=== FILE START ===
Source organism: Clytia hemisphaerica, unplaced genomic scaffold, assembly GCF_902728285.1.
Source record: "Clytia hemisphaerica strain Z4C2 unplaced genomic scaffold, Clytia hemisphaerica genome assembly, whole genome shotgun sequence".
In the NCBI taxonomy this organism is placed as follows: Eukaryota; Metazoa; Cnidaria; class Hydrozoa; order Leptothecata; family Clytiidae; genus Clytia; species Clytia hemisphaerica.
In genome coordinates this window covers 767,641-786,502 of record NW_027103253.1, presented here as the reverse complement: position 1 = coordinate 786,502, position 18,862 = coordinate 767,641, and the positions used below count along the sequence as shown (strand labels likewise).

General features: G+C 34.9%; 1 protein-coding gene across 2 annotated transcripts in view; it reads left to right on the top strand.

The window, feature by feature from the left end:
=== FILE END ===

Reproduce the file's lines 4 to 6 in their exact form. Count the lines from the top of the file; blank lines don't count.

In genome coordinates this window covers 767,641-786,502 of record NW_027103253.1, presented here as the reverse complement: position 1 = coordinate 786,502, position 18,862 = coordinate 767,641, and the positions used below count along the sequence as shown (strand labels likewise).

General features: G+C 34.9%; 1 protein-coding gene across 2 annotated transcripts in view; it reads left to right on the top strand.

The window, feature by feature from the left end: